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Williams v. Bier International, LLC

United States District Court, S.D. New York

July 21, 2015

DONALD WILLIAMS, Plaintiff,
v.
BIER INTERNATIONAL, LLC, and OUSMANE KEITA and CHRISTOPHER POLLACK, each in their individual and professional capacities, Defendants.

MEMORANDUM OPINION AND ORDER

LAURA TAYLOR SWAIN, District Judge.

Donald Williams ("Plaintiff") brings this action for unpaid overtime and minimum wages against Bier International, LLC ("Bier"), Ousmane Keita ("Keita"), and Christopher Pollok ("Pollok"; collectively, "Defendants") under the Fair Labor Standards Act ("FLSA") and the New York Labor Law ("NYLL"). The Court has jurisdiction of this case pursuant to 28 U.S.C. §§ 1331, 1367. Plaintiff has moved for partial summary judgment. After carefully considering the parties' submissions, that motion is denied.

BACKGROUND

The parties agree that Plaintiff worked at Defendants' restaurant (the "Restaurant") from August 2010 until December 31, 2013. (Defs. 56.1 Stmt. ¶¶ 1, 15, Docket Entry No. 26.) Defendants Keita and Pollok are the co-owners of Bier, through which they own the Restaurant. (Compl. ¶¶ 10-11, 14, Docket Entry No. 1.)

Plaintiff claims he worked "in excess of forty hours per week from August 2010 through March 17, 2013." (Pl. 56.1 Stmt. ¶ 4, Docket Entry No. 22.) Although Defendants admit that they did not record Plaintiff's hours worked (Defs. 56.1 Stmt. ¶ 10), they dispute, based on the deposition testimony of Keita and Pollok, that Plaintiff worked over forty hours every week. (Id. ¶¶ 4, 21-24, 41-43.) Defendants also point to Plaintiff's admissions in his deposition that he took a ten-day vacation each October (id. ¶ 4), and one to two days off from work in various other instances (id. ¶¶ 21-24), as evidence that he did not work over forty hours every week.

The parties agree that, between August 2010 and January 2011, Defendants paid Plaintiff a flat sum of $300 each week. (Id. ¶ 5.) Plaintiff claims he earned $400 per week beginning sometime in 2011. (Pl. 56.1 Stmt. ¶ 6.) Defendants assert that, based on their payroll records, there were twenty-one weeks during which Plaintiff received more than $455 per week, and an additional week in which he earned $600. (Defs. 56.1 Stmt. ¶¶ 46-47.)

Defendants assert that Plaintiff was "in charge of running the [R]estaurant, " which meant "supervising the staff, doing inventory, getting change, instructing staff as to what was going on a particular day, handling closing duties." (Id. ¶ 16.) Plaintiff's input to Keita and Pollok became "more and more valuable" over time, and he would suggest employees for Keita and Pollok to hire. (Id. ¶ 19.)

DISCUSSION

Plaintiff moves for summary judgment on two issues: (1) whether Defendants are liable under the FLSA and the NYLL for failure to pay Plaintiff overtime wages; and (2) whether Plaintiff can recover liquidated damages under both the FLSA and the NYLL.

Summary judgment is appropriate where "the movant shows that there is no genuine dispute as to any material fact and the movant is entitled to judgment as a matter of law." Fed.R.Civ.P. 56(a). In making this determination, courts view all facts in the light most favorable to the nonmovant. Matthews v. City of New York, 779 F.3d 167, 171 (2d Cir. 2015).

The FLSA and the NYLL require employers to pay employees one and one-half times their regular wage for any hours worked over forty in a week. 29 U.S.C.S. § 207(a)(1) (LexisNexis 2015); 12 N.Y. Comp. Codes R. & Regs. tit. 12 § 142-2.2.[1] "To establish liability under the FLSA on a claim for unpaid overtime, a plaintiff must prove that he performed work for which he was not properly compensated." Kuebel v. Black & Decker Inc., 643 F.3d 352, 361 (2d Cir. 2011). A plaintiff must "produce sufficient evidence to show the amount and extent of that work as a matter of just and reasonable inference.'" Id . (quoting Anderson v. Mt. Clemens Pottery Co., 328 U.S. 680, 687 (1946)). A plaintiff can meet this burden through "estimates based on his own recollection." Id. at 362. "The burden then shifts to the employer to come forward with evidence of the precise amount of work performed or with evidence to negative the reasonableness of the inference to be drawn from the employee's evidence." Id . (internal quotation marks omitted).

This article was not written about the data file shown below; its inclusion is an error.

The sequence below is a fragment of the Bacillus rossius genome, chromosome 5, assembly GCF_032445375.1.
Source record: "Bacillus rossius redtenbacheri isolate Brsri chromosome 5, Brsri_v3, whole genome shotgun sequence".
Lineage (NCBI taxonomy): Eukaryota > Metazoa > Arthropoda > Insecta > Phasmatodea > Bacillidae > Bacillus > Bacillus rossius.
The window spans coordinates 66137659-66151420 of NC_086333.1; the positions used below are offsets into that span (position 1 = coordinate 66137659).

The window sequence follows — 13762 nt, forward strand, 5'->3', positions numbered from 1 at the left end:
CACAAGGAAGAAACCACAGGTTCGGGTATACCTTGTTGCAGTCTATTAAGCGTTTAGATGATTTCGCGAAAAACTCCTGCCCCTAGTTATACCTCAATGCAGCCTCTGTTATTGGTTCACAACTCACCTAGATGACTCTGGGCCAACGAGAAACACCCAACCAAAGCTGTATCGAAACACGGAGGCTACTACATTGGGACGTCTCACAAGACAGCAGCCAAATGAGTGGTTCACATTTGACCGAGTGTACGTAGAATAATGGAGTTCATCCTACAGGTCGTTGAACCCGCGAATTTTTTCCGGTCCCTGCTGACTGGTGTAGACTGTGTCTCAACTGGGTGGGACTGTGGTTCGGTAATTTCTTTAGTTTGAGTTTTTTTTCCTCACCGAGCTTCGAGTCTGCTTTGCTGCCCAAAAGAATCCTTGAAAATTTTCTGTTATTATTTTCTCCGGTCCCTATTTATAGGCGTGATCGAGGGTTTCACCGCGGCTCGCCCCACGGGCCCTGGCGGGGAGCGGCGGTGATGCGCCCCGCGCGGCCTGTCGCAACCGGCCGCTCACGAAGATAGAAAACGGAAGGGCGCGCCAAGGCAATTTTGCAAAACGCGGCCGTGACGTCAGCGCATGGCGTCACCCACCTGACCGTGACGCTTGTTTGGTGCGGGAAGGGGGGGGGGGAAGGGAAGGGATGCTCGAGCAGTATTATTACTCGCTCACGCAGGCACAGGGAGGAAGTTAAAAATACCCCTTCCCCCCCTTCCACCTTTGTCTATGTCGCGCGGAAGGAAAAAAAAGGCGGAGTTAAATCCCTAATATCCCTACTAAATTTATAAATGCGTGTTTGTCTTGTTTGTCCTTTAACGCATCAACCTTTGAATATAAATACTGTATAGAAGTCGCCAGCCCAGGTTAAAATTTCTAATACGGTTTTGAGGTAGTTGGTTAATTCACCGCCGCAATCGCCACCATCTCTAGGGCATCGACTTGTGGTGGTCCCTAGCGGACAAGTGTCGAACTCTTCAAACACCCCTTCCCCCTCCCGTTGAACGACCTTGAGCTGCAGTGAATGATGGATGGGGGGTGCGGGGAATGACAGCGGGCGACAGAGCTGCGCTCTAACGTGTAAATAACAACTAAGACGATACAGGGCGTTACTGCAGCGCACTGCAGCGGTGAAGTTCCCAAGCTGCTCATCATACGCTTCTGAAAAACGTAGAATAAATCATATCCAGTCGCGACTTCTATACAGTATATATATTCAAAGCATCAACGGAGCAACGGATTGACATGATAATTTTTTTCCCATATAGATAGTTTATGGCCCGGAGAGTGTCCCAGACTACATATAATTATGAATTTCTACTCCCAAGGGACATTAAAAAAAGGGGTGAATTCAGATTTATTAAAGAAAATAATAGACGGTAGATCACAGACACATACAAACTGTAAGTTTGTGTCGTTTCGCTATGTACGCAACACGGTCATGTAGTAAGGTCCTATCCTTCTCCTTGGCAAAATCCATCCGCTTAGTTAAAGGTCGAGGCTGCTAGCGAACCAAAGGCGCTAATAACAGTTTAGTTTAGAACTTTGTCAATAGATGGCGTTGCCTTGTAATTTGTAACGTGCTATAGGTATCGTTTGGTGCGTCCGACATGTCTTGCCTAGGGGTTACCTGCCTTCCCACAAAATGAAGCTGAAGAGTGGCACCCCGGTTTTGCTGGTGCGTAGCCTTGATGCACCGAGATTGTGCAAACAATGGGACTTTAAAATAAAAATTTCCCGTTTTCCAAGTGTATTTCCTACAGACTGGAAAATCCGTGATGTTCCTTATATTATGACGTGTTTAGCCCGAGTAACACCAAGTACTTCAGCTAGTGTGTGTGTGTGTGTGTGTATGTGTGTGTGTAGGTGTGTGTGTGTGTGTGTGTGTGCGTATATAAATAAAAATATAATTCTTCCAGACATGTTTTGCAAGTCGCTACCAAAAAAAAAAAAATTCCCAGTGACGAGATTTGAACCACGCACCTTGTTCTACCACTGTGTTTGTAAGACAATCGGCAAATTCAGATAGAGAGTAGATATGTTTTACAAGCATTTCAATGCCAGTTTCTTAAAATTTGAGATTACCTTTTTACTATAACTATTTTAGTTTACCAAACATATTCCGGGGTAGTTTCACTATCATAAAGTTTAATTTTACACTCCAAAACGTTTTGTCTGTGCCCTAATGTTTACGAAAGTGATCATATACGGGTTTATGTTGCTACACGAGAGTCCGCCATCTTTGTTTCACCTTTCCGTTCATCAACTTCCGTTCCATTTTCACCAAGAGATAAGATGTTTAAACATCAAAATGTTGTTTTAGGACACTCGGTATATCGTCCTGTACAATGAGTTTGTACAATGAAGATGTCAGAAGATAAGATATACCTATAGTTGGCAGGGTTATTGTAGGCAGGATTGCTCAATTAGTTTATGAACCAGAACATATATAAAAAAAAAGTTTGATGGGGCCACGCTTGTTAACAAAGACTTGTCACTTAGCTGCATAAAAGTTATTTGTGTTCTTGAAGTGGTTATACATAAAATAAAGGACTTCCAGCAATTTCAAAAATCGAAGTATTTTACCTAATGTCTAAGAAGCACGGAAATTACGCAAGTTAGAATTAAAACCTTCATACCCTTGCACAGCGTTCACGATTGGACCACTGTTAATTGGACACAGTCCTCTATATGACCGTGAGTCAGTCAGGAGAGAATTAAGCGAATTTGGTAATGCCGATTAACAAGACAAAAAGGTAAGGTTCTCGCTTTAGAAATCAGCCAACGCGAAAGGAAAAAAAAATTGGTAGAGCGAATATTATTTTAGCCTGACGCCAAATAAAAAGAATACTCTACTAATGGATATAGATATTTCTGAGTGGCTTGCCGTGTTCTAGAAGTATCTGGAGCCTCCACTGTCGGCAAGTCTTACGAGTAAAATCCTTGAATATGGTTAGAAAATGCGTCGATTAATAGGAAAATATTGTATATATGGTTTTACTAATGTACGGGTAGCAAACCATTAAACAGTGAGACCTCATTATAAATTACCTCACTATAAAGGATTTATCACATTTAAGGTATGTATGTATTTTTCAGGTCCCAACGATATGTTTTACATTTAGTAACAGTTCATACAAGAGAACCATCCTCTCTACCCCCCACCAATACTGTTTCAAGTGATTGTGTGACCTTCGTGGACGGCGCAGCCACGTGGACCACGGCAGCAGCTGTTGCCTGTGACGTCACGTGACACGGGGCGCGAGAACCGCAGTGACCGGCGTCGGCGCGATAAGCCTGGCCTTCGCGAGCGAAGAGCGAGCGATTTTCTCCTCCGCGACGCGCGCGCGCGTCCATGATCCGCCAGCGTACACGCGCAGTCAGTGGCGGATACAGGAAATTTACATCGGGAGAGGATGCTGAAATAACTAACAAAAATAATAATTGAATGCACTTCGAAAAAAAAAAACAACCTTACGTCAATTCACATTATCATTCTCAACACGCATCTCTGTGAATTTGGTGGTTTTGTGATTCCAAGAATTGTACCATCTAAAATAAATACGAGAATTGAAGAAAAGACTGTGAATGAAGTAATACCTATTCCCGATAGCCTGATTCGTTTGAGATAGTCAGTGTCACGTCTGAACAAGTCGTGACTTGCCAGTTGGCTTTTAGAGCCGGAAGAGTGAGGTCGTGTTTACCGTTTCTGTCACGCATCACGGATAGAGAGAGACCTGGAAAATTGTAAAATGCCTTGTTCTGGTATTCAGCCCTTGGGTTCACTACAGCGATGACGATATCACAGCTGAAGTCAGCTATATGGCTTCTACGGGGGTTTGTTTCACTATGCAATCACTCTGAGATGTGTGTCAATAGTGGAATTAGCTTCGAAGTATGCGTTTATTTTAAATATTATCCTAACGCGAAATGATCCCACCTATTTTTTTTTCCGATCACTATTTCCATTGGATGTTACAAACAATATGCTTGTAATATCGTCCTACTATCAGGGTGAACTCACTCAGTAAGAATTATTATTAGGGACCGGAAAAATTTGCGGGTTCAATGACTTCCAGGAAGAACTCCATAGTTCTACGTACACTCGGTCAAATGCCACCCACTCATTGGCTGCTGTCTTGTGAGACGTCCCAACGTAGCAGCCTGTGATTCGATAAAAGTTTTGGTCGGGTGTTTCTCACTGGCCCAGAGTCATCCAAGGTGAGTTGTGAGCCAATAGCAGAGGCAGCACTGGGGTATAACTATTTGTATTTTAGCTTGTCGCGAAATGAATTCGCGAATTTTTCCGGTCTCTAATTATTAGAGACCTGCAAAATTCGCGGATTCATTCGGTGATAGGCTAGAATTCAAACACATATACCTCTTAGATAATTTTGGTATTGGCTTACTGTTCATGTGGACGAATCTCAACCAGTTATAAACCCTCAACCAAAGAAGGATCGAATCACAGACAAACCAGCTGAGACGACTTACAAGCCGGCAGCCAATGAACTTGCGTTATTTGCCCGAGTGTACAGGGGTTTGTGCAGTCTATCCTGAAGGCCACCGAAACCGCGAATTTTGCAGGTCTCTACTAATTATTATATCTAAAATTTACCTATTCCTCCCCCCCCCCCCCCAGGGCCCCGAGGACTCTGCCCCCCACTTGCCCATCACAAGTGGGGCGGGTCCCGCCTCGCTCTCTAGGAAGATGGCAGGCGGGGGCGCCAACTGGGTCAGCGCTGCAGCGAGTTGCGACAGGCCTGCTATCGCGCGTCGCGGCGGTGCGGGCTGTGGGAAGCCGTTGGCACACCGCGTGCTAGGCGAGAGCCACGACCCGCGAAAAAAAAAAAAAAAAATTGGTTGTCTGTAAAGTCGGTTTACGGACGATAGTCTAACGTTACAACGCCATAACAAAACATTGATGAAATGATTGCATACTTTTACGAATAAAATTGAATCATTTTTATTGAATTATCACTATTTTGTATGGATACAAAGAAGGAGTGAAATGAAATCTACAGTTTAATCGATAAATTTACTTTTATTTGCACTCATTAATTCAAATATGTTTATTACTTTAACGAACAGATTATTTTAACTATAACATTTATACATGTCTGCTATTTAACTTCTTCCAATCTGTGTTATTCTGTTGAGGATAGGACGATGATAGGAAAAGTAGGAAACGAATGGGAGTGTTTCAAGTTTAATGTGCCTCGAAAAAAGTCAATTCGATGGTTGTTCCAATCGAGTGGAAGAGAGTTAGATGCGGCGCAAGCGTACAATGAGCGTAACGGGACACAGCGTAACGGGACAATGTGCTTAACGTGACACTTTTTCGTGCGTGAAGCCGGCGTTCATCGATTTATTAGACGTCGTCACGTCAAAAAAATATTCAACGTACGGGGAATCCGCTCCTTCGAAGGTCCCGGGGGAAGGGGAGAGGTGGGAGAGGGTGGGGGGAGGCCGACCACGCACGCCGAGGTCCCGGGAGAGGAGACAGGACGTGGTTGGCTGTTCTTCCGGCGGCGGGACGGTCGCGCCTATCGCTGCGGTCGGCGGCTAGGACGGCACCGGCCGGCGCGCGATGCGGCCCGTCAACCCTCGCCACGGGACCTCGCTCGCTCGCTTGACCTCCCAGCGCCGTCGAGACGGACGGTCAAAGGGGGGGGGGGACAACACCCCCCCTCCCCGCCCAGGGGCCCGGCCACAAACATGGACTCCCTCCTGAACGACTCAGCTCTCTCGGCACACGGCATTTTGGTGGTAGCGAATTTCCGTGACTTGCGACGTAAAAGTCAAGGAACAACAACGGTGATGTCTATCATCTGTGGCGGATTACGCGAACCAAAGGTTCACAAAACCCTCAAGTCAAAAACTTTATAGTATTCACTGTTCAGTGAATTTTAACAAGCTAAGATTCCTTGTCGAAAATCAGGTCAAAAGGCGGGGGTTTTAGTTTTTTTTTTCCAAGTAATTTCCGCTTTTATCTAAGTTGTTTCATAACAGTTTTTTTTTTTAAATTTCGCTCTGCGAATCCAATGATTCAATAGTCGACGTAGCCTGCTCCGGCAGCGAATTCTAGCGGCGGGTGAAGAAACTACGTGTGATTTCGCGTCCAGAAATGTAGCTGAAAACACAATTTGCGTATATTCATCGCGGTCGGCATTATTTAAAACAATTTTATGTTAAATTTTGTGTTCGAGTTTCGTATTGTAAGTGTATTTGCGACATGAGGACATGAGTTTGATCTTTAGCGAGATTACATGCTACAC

Here, the number of hours Plaintiff worked is genuinely disputed. Defendants did not keep time records. Plaintiff asserts that he worked over forty hours each week during the specified period. The Restaurant's co-owners, Pollok and Keita, stated in their depositions, however, that Plaintiff did not work over forty hours every week. Defendants also point to Plaintiff's admissions at his deposition that he took a ten-day vacation every year and other miscellaneous days off throughout the time period as evidence of the implausibility of his assertion. Where there is such "conflicting testimony, " courts have found that "how many hours Plaintiff worked... is essentially [a question] of credibility" and thus inappropriate for resolution on summary judgment. Paguay v. Buona Fortuna, Inc., No. 11 CIV. 6266 LTS, 2013 WL 3941088, at *3-4 (S.D.N.Y. July 31, 2013); see also, e.g., Pik Quan Leong v. 127 Glen Head Inc., No. 13-CV-5528 ADS AKT, 2015 WL 2036694, at *4 (E.D.N.Y. May 4, 2015) (conflicting testimony on hours worked precluded granting summary judgment for employee). "Ultimately, the dispute as to the precise amount of [Plaintiff's] work is one of fact for trial." Kuebel, 643 F.3d at 364.

Executive Exemption

Defendants argue that there is also a genuine issue of material fact as to whether Plaintiff even ...


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